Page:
As an adolescent, Sidney has identified some of the things he enjoys such as being in the presence of his parents and five-year-old brother, Reid. He also enjoys watching his favorite movies on his iPad. Jenny notes that when Sidney’s routine is disrupted, “I am likely to get some pushback in the form of yelling and a tantrum, but it’s typically short-lived. Every couple of weeks, something will set him off that leads to a meltdown that lasts hours.”

Overshadowing symptoms of Sidney’s disability are his small steps at major triumphs. Jenny shares how Sidney’s independence with his activities of daily living and helping around the kitchen has been cause for celebration in the Longwell household.

You may have even seen Sidney marching alongside his Storm Troopers Krewe peers in the Chewbaccus parade this past Mardi Gras.

“When he began to speak and was finally able to express his needs and desires, it was a turning point in our lives. It gave us more insight into his personality and let us connect in a new way.”

As a child psychologist specializing in developmental disabilities and an ER physician, respectively, Jenny and Marshall were equipped to provide Sidney with the care and resources required to address his needs. Jenny offers the following advice to other parents of children with special needs: “Always remember that there is only one of your child, no matter the diagnosis. Just because something worked or didn’t work for a kid that is similar, that does not mean you will have the same results.”

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Peter stands ready to hit the ball. Photo by Kristen Leonard

Meet Courtney and Peter

Courtney Nalty, Sustaining member, is the mother of eight-year-old Peter, who was diagnosed with Down Syndrome at birth. Courtney describes Peter as non-verbal but very vocal. Peter understands and responds to verbal communication from parents and peers using assistive technology to engage in dialogue.

Courtney and her family attribute much of Peter’s success to their own advocacy on his behalf. They have also received support from organizations such as Down Syndrome Association of Greater New Orleans and JoJo’s Hope in Elmwood.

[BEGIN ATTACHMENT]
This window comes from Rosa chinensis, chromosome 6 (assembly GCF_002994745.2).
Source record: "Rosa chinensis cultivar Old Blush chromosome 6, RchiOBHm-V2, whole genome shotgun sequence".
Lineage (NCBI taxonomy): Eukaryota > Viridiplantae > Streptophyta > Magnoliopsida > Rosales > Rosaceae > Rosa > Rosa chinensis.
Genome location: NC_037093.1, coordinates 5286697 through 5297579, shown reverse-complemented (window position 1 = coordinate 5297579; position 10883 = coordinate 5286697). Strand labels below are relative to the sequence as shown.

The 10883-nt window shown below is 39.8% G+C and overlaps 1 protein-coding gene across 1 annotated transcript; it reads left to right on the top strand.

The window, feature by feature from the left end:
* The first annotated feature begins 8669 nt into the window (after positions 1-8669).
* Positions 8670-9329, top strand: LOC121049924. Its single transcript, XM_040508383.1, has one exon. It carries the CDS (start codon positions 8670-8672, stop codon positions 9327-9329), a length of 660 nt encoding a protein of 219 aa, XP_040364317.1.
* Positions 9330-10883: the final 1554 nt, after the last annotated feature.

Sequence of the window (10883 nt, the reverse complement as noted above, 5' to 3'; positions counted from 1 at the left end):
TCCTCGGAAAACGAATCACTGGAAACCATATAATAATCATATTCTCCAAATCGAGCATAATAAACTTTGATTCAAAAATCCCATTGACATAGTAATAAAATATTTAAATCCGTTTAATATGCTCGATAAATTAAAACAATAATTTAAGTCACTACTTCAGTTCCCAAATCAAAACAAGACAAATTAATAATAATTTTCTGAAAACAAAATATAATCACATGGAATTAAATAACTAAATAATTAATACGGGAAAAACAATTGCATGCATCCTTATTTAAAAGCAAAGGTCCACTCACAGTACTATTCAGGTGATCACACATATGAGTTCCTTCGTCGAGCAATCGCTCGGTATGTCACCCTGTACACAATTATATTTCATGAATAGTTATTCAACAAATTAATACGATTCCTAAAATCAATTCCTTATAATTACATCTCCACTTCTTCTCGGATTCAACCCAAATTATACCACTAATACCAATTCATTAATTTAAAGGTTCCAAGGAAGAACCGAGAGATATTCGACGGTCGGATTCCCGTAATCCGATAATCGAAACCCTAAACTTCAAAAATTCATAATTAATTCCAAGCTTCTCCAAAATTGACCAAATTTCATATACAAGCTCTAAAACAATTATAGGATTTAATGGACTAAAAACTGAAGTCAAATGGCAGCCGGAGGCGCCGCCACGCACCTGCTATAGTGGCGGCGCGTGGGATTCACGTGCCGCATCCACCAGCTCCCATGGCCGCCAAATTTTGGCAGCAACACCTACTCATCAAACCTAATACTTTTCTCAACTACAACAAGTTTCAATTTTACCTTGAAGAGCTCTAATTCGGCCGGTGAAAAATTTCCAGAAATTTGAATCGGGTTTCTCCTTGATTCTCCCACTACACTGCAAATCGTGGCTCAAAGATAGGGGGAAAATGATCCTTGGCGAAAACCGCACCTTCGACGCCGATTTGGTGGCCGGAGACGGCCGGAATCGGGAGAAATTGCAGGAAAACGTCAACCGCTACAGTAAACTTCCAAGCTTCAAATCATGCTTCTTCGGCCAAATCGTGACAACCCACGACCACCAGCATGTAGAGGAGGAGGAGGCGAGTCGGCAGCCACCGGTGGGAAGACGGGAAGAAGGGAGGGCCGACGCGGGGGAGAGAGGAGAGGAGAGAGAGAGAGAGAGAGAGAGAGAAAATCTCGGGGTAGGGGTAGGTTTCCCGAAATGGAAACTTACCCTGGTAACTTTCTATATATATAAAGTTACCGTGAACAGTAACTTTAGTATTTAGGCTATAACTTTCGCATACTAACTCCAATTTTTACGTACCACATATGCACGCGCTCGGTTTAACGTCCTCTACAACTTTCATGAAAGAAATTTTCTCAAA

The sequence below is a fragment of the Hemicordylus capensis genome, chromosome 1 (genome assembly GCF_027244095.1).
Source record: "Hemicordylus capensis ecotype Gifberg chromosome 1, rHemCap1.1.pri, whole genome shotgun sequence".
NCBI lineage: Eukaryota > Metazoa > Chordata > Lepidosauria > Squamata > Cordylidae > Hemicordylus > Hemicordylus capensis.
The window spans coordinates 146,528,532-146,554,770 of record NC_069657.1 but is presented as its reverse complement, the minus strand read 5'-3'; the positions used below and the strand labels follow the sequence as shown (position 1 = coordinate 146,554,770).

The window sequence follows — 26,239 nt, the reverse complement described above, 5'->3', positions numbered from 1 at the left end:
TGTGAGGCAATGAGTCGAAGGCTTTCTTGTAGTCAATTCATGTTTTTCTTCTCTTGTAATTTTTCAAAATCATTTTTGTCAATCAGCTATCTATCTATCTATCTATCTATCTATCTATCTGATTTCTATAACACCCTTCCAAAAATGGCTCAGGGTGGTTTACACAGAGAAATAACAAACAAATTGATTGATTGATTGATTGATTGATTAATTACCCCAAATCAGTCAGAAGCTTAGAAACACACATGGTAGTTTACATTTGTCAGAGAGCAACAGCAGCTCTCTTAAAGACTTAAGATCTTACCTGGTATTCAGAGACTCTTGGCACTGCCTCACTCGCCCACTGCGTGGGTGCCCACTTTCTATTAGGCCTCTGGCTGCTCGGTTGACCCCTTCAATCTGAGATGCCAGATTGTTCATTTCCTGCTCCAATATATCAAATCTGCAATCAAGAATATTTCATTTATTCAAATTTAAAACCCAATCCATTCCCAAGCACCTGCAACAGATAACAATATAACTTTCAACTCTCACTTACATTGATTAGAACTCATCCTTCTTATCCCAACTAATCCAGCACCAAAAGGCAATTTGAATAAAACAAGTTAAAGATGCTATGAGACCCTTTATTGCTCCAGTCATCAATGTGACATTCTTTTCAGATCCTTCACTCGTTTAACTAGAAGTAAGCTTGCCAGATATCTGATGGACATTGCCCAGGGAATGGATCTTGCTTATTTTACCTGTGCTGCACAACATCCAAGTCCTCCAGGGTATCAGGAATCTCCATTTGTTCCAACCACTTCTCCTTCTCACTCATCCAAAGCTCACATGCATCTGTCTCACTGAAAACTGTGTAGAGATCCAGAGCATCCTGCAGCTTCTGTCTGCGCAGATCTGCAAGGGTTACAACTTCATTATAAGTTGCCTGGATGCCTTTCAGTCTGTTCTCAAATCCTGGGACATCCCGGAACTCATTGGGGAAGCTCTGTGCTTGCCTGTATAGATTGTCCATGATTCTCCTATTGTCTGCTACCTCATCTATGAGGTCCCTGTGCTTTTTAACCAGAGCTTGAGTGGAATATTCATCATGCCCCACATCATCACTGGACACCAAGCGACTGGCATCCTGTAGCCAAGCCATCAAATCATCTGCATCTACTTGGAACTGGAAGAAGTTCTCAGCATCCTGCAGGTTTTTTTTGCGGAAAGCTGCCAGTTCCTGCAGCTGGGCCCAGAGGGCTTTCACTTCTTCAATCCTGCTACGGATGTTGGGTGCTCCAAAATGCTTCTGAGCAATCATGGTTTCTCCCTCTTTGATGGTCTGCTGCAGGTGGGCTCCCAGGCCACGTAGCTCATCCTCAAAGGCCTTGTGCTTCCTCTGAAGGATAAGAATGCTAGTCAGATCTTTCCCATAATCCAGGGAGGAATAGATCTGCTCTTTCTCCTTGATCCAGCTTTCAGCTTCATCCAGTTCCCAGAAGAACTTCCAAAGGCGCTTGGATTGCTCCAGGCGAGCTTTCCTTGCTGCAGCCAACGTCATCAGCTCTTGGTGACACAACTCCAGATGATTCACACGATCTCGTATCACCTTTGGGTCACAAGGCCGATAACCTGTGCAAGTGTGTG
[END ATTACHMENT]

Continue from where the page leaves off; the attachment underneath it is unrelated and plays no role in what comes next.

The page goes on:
Courtney confesses she is not prone to make waves but says, “his teacher and school know that I am not just going to sit by and hope he gets a good education — he will be educated just like any other human being.”

Her best advice to other parents of special needs children is patience and being present. “Take deep breaths every day all day. Truly live in the moment: that day, that hour and focus on the now. If you worry too much about what your child will be doing in a few years, in high school or thereafter, you will drive yourself crazy.”

Courtney describes Peter as an “early riser” who dresses himself and requests lots of carbs and milk for breakfast. Independent and attentive to his own needs, Peter decides what he will have for lunch —chicken nuggets, raisins and oranges are among his favorites. Peter’s many milestones include learning to shoot a basketball, hit a baseball and swim. Still, Courtney says the most significant milestone she’s shared with her son was hearing him verbalize the words “I love you.”

“I waited a long time to hear it from his lips, and it was worth it,” Courtney says. “I love hearing it every day. It never gets old.”

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The National Parent Teacher Association offers resources for parents of special needs children here